The fifth Tennessee Williams Festival St. Louis turns to radio and the playwright’s first big success
- Written by Tina Farmer
Out of a necessity seen across the nation, local theater companies and festivals in St. Louis have been inventive in finding ways to connect with their audiences during the pandemic. There have been a variety of online performances, one-actor shows, outdoor performances and walking shows, where audience members travel from scene to scene, ensuring safe distances while still providing a sense of intimacy in the experience. For the 5th annual Tennessee Williams Festival St. Louis, producer Carrie Houk and the acting and technical teams turned to a format familiar to the poet and playwright, the radio. Boosted by strong acting and sound design, the Festival succeeds in providing the dramatic tension and audience engagement through the time-honored medium.
The theme of this year’s festival is “En Avant!”, meaning onward or to move forward, and focuses on the early professional years of Williams’ life, a time when he was prolifically writing and rewriting. Arguably the single most important event of this period was the overwhelming critical and popular success of his memory play, set in St. Louis, “The Glass Menagerie.” Directed by Brian Hohlfield, the ode to fading beauty and rosebuds that never blossom is the feature of this year’s festival.
Tom Wingfield, a restless young poet who longs to break free from his Midwestern chains, finds his desires clashing with his relationship with his mother Amanda, a former socialite, and sister Laura, a fragile wall-flower. Amanda is harsh and overbearing, though she professes her behavior is entirely driven by love and concern for her children’s well being. She schemes to find a suitor for Laura, but longs for the attention and excitement herself. All of which causes the unbearably self-conscious Laura to retreat further into her shell. When Tom finally invites a work buddy over for dinner, the evening is sepia-toned and bittersweet, the consequences inescapable.
Bradley James Tejeda embodies Tom with wanderlust and a loquacious tongue, his impatient energy bouncing over the airwaves. He’s countered by a feisty, sneering Brenda Currin as Amanda, her voice resonant with determination and disappointment. Elizabeth Teeter amplifies Laura’s anxiety and insecurities with a voice that barely lands in your ear, yet remains persuasively present. As the Gentleman Caller, Chaunery Kingsford radiates charm and ease, even his impulsive kiss is meant with kindness. The four create compelling tension and the play has a nice pace, with just a few extended pauses. The sound design, featuring period music and complementary instrumental transitions, adds texture and atmosphere to the play, and to all the pieces offered in this year’s festival, helping to bring each scene to life in the audiences’ imagination.
Two, one-act, two-actor plays inspired by “The Glass Menagerie” are among the highlights of the Festival. Both embrace the poetic lilt of Williams’ style and each captures a sense of the original in unexpected ways.
“You Lied to Me about Centralia,” by John Guerre, directed by Rayme Cornell, allows the audience to meet Betty, Jim’s fiancée, after Jim goes to meet her at the train station. In the humorous, subtly pointed script, we learn that each had very different evenings than the other expected. Betty did not go to Centralia but to Granite City to visit a wealthy relative in hopes of securing a significant financial gift for their upcoming wedding. She makes a number of raised eyebrow insinuations about her uncle, his male secretary and his never present fiancée. Eventually, Jim tells Betty about his evening, in humorous detail and with genuine affection that sparks a brief, jealous response from Betty. Julia Crump keeps a soft edge to Betty’s lines, helping the young woman’s aspirations match the period while insinuating common prejudice. Chauncy Thomas makes sure we find Jim likeable, if less sentimental about his evening with Wingfields.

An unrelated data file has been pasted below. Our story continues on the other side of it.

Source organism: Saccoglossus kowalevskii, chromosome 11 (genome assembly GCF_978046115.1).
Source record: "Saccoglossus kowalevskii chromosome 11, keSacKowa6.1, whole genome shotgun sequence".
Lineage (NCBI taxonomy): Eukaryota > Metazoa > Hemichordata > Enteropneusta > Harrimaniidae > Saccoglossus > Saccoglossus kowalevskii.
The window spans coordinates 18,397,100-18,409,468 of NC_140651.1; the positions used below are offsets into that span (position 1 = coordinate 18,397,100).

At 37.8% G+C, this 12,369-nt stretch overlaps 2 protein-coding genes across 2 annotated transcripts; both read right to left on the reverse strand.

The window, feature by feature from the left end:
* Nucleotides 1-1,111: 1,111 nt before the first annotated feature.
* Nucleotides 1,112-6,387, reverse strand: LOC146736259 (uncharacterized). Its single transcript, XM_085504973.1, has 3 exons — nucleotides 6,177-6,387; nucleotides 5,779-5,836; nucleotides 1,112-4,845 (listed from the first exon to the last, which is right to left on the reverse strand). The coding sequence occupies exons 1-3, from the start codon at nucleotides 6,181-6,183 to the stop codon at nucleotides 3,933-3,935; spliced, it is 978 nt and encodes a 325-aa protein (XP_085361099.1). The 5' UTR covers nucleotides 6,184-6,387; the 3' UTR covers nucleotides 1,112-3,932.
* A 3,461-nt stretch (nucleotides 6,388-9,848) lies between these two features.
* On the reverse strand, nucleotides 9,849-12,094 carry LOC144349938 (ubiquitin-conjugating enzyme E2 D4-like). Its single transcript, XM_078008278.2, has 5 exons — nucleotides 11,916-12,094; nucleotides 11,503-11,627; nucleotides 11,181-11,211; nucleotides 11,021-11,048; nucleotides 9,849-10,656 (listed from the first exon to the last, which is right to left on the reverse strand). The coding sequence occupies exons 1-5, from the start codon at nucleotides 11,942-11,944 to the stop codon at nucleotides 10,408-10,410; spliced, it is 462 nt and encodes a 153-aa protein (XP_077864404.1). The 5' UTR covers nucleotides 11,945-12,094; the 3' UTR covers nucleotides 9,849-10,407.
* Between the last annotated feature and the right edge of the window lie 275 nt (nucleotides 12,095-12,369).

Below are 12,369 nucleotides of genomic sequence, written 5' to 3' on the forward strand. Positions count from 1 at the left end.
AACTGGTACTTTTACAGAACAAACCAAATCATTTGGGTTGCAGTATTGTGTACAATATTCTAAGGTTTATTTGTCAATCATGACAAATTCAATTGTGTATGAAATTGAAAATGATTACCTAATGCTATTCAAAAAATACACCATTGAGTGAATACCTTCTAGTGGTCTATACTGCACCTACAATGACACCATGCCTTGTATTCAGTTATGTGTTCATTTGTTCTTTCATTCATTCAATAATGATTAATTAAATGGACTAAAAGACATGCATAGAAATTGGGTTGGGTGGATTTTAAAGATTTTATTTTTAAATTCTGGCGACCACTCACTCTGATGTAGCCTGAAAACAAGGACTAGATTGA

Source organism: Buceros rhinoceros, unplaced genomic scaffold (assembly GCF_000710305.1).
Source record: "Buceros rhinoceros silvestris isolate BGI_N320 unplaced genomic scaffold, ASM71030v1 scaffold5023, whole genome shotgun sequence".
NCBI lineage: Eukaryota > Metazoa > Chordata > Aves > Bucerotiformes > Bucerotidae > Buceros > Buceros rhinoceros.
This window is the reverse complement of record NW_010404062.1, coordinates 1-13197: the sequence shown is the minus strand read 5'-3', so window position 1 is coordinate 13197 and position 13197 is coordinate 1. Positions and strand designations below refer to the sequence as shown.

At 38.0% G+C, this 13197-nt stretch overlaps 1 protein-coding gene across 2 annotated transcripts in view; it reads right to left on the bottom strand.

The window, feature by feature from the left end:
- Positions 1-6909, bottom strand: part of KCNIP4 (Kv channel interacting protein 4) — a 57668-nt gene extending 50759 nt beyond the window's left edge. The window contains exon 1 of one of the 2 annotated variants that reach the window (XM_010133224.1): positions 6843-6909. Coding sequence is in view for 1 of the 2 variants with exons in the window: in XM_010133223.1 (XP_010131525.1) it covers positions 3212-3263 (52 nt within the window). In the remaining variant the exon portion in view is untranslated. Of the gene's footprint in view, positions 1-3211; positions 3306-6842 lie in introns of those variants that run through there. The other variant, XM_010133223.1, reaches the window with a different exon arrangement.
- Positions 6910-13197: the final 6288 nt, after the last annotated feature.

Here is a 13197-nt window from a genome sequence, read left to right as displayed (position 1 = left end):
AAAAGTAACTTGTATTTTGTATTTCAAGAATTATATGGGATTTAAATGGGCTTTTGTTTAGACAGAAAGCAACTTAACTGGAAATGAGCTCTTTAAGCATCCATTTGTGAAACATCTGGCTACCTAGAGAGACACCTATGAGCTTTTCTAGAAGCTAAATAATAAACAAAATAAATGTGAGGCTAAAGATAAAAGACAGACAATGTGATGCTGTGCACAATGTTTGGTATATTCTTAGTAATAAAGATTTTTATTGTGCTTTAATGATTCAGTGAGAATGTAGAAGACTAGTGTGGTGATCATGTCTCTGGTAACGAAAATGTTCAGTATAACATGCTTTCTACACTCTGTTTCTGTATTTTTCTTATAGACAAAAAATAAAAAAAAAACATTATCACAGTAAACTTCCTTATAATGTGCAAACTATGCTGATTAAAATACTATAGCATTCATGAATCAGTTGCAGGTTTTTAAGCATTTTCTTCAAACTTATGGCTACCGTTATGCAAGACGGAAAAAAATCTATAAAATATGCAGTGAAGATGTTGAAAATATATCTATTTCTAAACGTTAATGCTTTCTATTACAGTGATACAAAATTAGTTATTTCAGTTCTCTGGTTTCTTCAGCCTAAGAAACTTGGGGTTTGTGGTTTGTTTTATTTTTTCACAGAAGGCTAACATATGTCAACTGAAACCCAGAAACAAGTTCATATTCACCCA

“Glass,” by Michael Aman, directed by Gary Wayne Barker, sees Williams on the precipice of fame, backstage on opening night of “The Glass Menagerie” in Chicago, starring Laurette Taylor as Amanda Wingfield. The aging, alcoholic star continues working until the last possible moment, hoping to fully inhabit Amanda’s skin. She’s greeted by Williams, offering a humble gift and encouragement, as she arrives at her dressing room. He’s frankly terrified by the weight of this night, and shares much of Taylor’s concern. Bradley James Tejeda, as Williams, and Kari Ely, as Taylor, sizzle over the airwaves, at times flirtatious, at times tempestuous, it’s an intricate dance that’s rich in character.
In addition to the reviewed plays above, the festival features two offerings from actor and Tennessee Williams scholar Jeremy Lawrence, which I plan to catch the second weekend. The one-actor, one-act shows, "Tom and Rose" and "The Man in the Overstuffed Chair," bring selected writings of Williams to life, as arranged and performed by Lawrence. The festival shows will be available until November 22, and on-air broadcast times, program notes, panels and recordings are available on the website.